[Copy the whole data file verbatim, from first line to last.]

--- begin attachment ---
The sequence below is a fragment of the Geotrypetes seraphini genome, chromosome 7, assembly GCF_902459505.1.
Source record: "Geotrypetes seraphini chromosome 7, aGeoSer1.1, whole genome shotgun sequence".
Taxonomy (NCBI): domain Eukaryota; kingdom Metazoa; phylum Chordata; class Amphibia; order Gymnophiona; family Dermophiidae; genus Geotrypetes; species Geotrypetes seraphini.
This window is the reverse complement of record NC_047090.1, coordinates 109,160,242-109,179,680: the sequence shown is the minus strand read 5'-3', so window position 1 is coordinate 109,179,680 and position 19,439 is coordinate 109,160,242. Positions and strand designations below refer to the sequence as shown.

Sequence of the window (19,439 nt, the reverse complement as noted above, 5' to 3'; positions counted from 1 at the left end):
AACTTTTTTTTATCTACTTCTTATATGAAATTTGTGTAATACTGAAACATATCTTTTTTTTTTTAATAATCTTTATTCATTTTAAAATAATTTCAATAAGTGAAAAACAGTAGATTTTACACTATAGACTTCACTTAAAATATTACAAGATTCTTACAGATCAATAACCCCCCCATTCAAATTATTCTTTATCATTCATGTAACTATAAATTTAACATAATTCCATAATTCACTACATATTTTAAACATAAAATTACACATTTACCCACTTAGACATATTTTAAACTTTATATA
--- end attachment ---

The sequence below is a fragment of the Geotrypetes seraphini genome, chromosome 7, assembly GCF_902459505.1.
Source record: "Geotrypetes seraphini chromosome 7, aGeoSer1.1, whole genome shotgun sequence".
Taxonomy (NCBI): domain Eukaryota; kingdom Metazoa; phylum Chordata; class Amphibia; order Gymnophiona; family Dermophiidae; genus Geotrypetes; species Geotrypetes seraphini.
This window is the reverse complement of record NC_047090.1, coordinates 109,160,242-109,179,680: the sequence shown is the minus strand read 5'-3', so window position 1 is coordinate 109,179,680 and position 19,439 is coordinate 109,160,242. Positions and strand designations below refer to the sequence as shown.

Sequence of the window (19,439 nt, the reverse complement as noted above, 5' to 3'; positions counted from 1 at the left end):
AACTTTTTTTTATCTACTTCTTATATGAAATTTGTGTAATACTGAAACATATCTTTTTTTTTTTAATAATCTTTATTCATTTTAAAATAATTTCAATAAGTGAAAAACAGTAGATTTTACACTATAGACTTCACTTAAAATATTACAAGATTCTTACAGATCAATAACCCCCCCATTCAAATTATTCTTTATCATTCATGTAACTATAAATTTAACATAATTCCATAATTCACTACATATTTTAAACATAAAATTACACATTTACCCACTTAGACATATTTTAAACTTTATATA